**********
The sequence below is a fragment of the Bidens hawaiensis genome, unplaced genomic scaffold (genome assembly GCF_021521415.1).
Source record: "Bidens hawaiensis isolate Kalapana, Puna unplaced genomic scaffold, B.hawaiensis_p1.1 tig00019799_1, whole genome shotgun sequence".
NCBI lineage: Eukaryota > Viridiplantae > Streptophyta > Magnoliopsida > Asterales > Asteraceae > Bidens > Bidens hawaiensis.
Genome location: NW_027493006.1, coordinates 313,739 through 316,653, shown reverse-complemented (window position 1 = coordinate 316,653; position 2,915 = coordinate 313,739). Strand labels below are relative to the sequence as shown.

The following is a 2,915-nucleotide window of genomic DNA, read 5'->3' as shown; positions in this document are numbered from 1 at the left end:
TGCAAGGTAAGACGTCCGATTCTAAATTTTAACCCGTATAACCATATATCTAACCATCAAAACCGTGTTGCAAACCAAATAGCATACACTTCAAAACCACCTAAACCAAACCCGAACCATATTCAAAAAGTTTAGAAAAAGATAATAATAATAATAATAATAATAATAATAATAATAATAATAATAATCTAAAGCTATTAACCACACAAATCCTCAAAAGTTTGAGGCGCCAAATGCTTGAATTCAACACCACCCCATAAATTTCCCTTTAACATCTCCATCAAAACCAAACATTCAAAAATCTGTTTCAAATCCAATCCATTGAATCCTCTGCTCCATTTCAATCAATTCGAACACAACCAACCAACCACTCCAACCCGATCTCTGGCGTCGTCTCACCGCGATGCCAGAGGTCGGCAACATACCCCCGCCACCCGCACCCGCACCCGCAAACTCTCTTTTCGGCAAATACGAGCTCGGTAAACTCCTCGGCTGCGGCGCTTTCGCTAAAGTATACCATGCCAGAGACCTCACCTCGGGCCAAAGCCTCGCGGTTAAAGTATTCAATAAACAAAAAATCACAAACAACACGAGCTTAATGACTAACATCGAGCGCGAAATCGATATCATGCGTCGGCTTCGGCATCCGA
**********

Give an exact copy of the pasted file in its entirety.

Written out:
The sequence below is a fragment of the Bidens hawaiensis genome, unplaced genomic scaffold (genome assembly GCF_021521415.1).
Source record: "Bidens hawaiensis isolate Kalapana, Puna unplaced genomic scaffold, B.hawaiensis_p1.1 tig00019799_1, whole genome shotgun sequence".
NCBI lineage: Eukaryota > Viridiplantae > Streptophyta > Magnoliopsida > Asterales > Asteraceae > Bidens > Bidens hawaiensis.
Genome location: NW_027493006.1, coordinates 313,739 through 316,653, shown reverse-complemented (window position 1 = coordinate 316,653; position 2,915 = coordinate 313,739). Strand labels below are relative to the sequence as shown.

The following is a 2,915-nucleotide window of genomic DNA, read 5'->3' as shown; positions in this document are numbered from 1 at the left end:
TGCAAGGTAAGACGTCCGATTCTAAATTTTAACCCGTATAACCATATATCTAACCATCAAAACCGTGTTGCAAACCAAATAGCATACACTTCAAAACCACCTAAACCAAACCCGAACCATATTCAAAAAGTTTAGAAAAAGATAATAATAATAATAATAATAATAATAATAATAATAATAATAATAATCTAAAGCTATTAACCACACAAATCCTCAAAAGTTTGAGGCGCCAAATGCTTGAATTCAACACCACCCCATAAATTTCCCTTTAACATCTCCATCAAAACCAAACATTCAAAAATCTGTTTCAAATCCAATCCATTGAATCCTCTGCTCCATTTCAATCAATTCGAACACAACCAACCAACCACTCCAACCCGATCTCTGGCGTCGTCTCACCGCGATGCCAGAGGTCGGCAACATACCCCCGCCACCCGCACCCGCACCCGCAAACTCTCTTTTCGGCAAATACGAGCTCGGTAAACTCCTCGGCTGCGGCGCTTTCGCTAAAGTATACCATGCCAGAGACCTCACCTCGGGCCAAAGCCTCGCGGTTAAAGTATTCAATAAACAAAAAATCACAAACAACACGAGCTTAATGACTAACATCGAGCGCGAAATCGATATCATGCGTCGGCTTCGGCATCCGA